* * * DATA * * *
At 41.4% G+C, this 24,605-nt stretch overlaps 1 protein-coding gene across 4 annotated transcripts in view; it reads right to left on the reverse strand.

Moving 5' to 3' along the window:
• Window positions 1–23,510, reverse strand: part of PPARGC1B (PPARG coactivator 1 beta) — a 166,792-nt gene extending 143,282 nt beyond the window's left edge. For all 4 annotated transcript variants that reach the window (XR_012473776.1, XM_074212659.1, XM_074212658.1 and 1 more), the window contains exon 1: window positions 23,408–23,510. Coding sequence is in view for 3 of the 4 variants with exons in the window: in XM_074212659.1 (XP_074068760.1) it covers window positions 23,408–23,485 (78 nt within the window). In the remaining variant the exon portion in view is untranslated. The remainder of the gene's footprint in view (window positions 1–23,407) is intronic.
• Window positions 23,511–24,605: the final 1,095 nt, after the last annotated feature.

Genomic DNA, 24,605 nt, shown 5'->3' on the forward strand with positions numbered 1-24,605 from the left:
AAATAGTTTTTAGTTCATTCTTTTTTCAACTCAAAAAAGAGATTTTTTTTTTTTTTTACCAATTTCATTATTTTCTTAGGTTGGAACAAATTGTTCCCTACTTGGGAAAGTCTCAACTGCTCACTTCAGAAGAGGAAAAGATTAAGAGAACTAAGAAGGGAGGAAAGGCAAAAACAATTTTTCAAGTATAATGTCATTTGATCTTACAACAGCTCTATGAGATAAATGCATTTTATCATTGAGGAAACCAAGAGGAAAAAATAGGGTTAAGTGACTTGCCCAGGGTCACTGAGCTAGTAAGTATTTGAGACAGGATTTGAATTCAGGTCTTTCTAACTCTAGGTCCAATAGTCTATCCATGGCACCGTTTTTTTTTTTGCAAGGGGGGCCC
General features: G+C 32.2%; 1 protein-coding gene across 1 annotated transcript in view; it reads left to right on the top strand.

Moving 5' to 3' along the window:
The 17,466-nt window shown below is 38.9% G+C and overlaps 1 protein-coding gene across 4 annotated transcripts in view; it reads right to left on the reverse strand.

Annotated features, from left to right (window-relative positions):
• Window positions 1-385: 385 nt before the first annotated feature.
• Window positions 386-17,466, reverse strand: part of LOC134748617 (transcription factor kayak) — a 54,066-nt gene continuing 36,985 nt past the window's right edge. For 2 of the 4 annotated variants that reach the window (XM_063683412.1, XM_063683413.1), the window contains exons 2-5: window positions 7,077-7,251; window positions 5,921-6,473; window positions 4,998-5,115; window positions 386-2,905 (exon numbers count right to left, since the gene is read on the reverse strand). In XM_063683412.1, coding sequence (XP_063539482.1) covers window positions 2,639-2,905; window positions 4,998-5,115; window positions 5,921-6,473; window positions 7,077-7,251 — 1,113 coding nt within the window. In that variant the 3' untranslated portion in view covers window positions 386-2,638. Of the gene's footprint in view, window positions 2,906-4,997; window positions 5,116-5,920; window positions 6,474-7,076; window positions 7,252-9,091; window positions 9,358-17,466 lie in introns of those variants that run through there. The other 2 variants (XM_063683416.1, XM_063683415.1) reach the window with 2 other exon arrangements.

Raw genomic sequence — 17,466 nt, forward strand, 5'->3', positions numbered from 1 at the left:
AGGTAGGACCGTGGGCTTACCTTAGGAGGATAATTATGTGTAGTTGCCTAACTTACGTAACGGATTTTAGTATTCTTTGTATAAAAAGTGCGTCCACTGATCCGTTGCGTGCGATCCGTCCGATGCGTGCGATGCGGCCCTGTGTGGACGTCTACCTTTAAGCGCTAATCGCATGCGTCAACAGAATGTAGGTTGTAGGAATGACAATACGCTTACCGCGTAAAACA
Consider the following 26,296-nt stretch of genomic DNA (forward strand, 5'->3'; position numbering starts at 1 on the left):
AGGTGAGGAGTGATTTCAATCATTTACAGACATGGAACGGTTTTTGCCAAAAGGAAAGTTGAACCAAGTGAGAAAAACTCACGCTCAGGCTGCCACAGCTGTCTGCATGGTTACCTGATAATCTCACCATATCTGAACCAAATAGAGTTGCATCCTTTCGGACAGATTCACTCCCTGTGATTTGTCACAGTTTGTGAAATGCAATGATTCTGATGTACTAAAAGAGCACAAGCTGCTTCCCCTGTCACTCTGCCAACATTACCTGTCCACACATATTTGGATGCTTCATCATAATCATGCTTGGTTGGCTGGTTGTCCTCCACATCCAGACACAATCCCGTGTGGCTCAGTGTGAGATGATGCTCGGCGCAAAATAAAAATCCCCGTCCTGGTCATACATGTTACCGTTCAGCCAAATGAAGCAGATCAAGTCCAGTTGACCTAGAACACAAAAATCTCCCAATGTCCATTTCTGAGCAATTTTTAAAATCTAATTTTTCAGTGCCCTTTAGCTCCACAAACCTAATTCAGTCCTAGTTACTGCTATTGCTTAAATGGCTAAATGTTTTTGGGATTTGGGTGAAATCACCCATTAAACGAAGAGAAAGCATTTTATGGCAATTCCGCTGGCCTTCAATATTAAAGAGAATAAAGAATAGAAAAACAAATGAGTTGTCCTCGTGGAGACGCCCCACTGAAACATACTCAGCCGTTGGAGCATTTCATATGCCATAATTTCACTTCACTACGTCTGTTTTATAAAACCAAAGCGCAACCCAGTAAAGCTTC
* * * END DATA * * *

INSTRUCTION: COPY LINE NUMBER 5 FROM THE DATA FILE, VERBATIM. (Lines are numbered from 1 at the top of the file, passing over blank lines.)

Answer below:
Genomic DNA, 24,605 nt, shown 5'->3' on the forward strand with positions numbered 1-24,605 from the left: